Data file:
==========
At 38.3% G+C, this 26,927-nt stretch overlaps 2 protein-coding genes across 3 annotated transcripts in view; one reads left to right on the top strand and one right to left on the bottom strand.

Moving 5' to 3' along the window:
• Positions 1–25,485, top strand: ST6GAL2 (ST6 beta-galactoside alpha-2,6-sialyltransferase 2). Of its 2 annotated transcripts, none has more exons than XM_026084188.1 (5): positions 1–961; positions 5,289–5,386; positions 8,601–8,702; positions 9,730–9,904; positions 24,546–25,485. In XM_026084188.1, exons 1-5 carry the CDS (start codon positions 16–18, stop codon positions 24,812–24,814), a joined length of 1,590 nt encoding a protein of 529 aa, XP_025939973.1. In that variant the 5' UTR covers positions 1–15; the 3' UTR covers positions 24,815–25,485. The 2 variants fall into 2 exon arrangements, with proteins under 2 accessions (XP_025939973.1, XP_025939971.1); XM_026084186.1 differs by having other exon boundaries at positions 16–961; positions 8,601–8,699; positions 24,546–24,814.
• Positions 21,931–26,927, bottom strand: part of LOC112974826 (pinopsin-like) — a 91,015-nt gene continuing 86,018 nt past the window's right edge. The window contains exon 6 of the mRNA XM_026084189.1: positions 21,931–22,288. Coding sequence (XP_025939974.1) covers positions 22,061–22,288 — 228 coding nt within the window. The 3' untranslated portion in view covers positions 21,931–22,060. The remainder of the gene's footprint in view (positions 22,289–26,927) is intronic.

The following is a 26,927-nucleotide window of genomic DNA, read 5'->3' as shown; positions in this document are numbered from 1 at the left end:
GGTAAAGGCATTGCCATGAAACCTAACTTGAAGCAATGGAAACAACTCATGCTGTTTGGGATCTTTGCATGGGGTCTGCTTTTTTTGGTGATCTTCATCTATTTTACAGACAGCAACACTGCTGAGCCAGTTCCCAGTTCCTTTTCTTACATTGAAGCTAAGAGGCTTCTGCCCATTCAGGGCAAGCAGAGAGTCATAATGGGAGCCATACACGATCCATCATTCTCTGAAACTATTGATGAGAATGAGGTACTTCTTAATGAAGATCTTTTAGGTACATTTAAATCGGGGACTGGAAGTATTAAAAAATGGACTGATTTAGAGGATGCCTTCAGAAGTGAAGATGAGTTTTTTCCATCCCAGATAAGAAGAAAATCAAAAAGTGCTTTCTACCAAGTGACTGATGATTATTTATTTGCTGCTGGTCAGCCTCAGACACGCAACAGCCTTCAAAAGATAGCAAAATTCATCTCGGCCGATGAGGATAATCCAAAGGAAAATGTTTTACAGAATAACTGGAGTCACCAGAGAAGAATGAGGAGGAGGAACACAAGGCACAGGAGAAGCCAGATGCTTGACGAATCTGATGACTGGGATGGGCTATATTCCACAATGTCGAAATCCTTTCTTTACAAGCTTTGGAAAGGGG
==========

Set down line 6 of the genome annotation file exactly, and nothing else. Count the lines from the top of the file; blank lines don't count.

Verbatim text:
GGTAAAGGCATTGCCATGAAACCTAACTTGAAGCAATGGAAACAACTCATGCTGTTTGGGATCTTTGCATGGGGTCTGCTTTTTTTGGTGATCTTCATCTATTTTACAGACAGCAACACTGCTGAGCCAGTTCCCAGTTCCTTTTCTTACATTGAAGCTAAGAGGCTTCTGCCCATTCAGGGCAAGCAGAGAGTCATAATGGGAGCCATACACGATCCATCATTCTCTGAAACTATTGATGAGAATGAGGTACTTCTTAATGAAGATCTTTTAGGTACATTTAAATCGGGGACTGGAAGTATTAAAAAATGGACTGATTTAGAGGATGCCTTCAGAAGTGAAGATGAGTTTTTTCCATCCCAGATAAGAAGAAAATCAAAAAGTGCTTTCTACCAAGTGACTGATGATTATTTATTTGCTGCTGGTCAGCCTCAGACACGCAACAGCCTTCAAAAGATAGCAAAATTCATCTCGGCCGATGAGGATAATCCAAAGGAAAATGTTTTACAGAATAACTGGAGTCACCAGAGAAGAATGAGGAGGAGGAACACAAGGCACAGGAGAAGCCAGATGCTTGACGAATCTGATGACTGGGATGGGCTATATTCCACAATGTCGAAATCCTTTCTTTACAAGCTTTGGAAAGGGG